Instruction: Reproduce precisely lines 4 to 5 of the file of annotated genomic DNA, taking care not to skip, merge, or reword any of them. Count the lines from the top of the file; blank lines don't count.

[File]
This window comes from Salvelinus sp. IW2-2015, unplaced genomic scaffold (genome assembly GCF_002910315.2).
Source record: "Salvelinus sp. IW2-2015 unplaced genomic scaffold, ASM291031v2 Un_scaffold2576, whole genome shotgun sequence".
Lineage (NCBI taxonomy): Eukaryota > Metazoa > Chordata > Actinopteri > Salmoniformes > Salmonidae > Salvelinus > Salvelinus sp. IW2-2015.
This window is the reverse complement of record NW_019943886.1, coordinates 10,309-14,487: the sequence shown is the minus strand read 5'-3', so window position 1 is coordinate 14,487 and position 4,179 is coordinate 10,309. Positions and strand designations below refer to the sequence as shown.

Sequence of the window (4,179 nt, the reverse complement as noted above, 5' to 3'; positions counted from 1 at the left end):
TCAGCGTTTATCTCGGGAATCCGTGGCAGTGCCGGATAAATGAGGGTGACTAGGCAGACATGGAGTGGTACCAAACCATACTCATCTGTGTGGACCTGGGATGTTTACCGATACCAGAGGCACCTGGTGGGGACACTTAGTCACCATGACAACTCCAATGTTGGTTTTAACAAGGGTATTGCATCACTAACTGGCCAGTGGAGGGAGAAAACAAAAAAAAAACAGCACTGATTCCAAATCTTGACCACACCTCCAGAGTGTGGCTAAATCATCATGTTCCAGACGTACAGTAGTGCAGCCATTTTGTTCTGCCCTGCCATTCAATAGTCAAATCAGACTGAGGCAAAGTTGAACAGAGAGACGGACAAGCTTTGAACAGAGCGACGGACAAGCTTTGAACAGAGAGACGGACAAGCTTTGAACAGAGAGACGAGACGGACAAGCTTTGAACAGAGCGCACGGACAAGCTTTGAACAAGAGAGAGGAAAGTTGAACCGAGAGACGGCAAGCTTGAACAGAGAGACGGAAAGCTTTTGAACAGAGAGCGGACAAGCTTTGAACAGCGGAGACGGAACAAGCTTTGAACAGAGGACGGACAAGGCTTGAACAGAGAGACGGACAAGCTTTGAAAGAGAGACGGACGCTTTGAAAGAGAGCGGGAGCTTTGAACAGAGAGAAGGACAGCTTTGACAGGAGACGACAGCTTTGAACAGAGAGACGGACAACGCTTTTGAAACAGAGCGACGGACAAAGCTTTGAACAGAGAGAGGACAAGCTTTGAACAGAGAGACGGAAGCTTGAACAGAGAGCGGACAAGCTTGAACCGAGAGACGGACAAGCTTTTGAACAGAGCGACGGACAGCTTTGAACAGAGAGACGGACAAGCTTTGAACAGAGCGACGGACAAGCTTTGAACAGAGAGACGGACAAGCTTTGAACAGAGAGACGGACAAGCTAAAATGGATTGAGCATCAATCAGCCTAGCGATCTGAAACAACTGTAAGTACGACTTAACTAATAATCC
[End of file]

This window is the reverse complement of record NW_019943886.1, coordinates 10,309-14,487: the sequence shown is the minus strand read 5'-3', so window position 1 is coordinate 14,487 and position 4,179 is coordinate 10,309. Positions and strand designations below refer to the sequence as shown.

Sequence of the window (4,179 nt, the reverse complement as noted above, 5' to 3'; positions counted from 1 at the left end):